You can use the free plugin WPS Hide My Login to change your login slug.
8. Disable XML-RPC: Essential When Securing Your WordPress Website
XML-RPC allows for:
- Remote publishing, such as the WordPress phone app
- Remote connection through wordpress.com for Jetpack
If you do not use either the phone app or Jetpack, then it is more secure to disable XML-RPC. And for other reasons (mainly speed), I never recommend using Jetpack.
If you are using Wordfence, then go to Wordfence > Login Security > Settings, and tick Disable XML-RPC authentication.
If you are not using Wordfence, you can use the plugin Disable XML-RPC. Simply install and activate. That’s all.
9. Strengthen Key WordPress Files & Folders
Security permissions determine who can read, write, and execute the files that sit behind your website.
I recommend setting:
- wp-config.php to 600
- other critical files to 644
- folders (directories) to 755
The easiest way to strengthen the permissions of key files and folders is through Cpanel. Go to Cpanel > WP Toolkit > Security > Security Measures. Then tick Restrict access to files and directories.
If you are setting up a new website, go ahead and tick all the security measures. They cover strategy 10.
However, if you are securing an existing site, it may be safer to action one item at a time. Then, if enabling a security item causes problems with your website, you know which action to undo.
10. Harden Other Aspects of WordPress
If your host uses Cpanel, go to Cpanel > Domains > WP Toolkit > Security > Security Measures. Then tick all the measures and save.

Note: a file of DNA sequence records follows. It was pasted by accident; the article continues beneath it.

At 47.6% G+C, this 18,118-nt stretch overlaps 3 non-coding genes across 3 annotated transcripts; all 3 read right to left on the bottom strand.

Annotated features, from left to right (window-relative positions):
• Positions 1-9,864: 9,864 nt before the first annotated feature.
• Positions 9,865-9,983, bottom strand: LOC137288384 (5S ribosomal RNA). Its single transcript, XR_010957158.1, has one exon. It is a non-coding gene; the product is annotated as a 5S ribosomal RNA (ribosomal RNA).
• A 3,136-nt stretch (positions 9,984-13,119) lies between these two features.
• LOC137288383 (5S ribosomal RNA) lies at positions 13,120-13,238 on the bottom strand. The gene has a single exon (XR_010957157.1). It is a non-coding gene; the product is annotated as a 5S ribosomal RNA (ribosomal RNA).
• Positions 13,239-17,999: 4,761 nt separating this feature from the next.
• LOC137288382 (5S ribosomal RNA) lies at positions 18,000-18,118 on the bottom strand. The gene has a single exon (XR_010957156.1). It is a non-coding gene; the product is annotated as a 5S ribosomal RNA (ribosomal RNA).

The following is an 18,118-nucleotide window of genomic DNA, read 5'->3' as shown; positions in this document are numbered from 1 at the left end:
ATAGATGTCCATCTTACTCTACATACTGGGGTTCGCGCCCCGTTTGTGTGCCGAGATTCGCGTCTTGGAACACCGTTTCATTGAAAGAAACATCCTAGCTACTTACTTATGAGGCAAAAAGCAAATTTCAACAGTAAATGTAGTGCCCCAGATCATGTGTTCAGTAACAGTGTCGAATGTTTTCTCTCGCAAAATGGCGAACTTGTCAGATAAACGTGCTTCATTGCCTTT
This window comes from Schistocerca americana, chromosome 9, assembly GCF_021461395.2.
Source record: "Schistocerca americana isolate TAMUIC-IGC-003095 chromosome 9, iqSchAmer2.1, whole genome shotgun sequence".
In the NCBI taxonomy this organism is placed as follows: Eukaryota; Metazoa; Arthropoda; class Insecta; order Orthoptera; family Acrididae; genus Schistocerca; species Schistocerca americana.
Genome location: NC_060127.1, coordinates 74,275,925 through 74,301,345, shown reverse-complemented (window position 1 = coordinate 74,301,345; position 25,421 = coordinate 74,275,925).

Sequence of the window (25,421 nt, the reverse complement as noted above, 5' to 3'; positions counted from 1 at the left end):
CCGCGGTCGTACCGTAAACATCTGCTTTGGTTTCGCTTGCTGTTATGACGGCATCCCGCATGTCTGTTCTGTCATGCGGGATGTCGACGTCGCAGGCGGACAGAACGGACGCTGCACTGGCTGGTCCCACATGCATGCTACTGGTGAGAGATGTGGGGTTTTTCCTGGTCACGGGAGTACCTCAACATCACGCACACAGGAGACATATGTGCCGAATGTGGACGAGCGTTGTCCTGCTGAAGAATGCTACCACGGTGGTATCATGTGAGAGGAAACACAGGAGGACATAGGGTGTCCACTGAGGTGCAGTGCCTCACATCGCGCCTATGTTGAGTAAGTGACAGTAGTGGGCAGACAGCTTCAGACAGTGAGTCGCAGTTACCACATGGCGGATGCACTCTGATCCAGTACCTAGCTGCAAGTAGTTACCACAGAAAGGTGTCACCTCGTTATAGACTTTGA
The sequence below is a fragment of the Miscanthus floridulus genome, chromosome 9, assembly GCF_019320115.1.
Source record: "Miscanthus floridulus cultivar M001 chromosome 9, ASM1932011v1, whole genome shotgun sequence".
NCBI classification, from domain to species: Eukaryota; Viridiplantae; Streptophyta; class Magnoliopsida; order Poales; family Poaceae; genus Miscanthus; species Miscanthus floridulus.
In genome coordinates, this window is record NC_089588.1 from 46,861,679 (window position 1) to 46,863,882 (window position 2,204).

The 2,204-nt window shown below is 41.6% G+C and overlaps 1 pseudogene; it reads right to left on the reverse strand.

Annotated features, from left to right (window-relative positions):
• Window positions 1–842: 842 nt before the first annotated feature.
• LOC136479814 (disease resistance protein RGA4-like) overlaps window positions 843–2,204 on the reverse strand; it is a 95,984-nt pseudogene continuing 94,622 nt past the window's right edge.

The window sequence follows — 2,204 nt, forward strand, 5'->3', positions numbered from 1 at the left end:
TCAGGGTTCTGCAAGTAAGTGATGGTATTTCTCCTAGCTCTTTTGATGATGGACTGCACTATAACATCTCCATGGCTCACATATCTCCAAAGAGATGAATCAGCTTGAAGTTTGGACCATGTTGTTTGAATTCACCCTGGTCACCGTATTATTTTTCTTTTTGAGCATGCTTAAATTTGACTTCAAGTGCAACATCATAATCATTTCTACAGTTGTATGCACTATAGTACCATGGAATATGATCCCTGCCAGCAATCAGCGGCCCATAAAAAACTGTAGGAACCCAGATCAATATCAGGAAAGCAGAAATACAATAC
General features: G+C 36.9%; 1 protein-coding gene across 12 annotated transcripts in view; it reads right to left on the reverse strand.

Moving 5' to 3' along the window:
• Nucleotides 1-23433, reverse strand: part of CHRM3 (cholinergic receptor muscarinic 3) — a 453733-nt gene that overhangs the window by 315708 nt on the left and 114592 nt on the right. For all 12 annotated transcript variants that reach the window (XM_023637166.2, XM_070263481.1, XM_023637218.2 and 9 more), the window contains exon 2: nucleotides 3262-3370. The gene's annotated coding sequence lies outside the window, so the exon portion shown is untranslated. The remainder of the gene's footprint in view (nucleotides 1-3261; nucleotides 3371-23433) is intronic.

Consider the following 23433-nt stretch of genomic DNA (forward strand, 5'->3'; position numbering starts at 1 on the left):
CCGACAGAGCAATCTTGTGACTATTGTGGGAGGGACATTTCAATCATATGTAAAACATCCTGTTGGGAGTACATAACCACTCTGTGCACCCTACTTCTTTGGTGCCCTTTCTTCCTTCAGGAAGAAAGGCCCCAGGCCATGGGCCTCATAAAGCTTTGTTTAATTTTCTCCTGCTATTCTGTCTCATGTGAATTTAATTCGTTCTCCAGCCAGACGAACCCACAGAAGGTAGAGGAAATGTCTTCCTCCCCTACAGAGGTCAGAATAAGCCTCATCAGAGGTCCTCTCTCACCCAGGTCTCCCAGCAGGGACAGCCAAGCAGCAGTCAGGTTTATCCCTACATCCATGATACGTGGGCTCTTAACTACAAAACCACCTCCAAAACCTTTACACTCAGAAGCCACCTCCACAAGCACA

In addition to the above, if you use Wordfence, go to Wordfence > All Options > Additional Options. Then tick all the options under that heading and click save.
Another option is the free Sucuri plugin, which doesn’t include the firewall (WAF) but does include hardening options.
If you use both Sucuri and Wordfence, but not Cpanel, go to:
- Sucuri > Settings > Hardening, then tick all the options (except firewall)
- Wordfence > All Options > Additional Options. Then tick all the options.
What About SSL or HTTPS?
You should always have an SSL certificate that allows you to serve your website via HTTPS instead of the unencrypted HTTP format. It is considered standard practice and Google while rank HTTPS websites above comparable HTTP sites.
Yet, HTTPS doesn’t really protect your website from being hacked. Rather, it encrypts confidential information your website’s customers provide (e.g., their credit card details).
WP Wheelie’s Security Guide in a Nutshell
- Install a WAF (Web Application Firewall)
- Keep Plugins, themes and WordPress core files updated
- Use strong and unique passwords with a password manager
- Set up 2FA (two-factor authentication)
- Use reCAPTCHA on your login page
- Limit login attempts
- Change your login slug
- Disable XML-RPC authentication
- Strengthen critical files and folders
- Harden WordPress
What are the best 5 tips when securing your WordPress website?
1. Keep everything (plugins, WP core files, themes) updated
2. Secure your login with 2FA, limited login attempts, reCAPTCHA and strong, unique passwords
3. Install a WAF
4. Disable XML-RPC authentication
5. Harden WordPress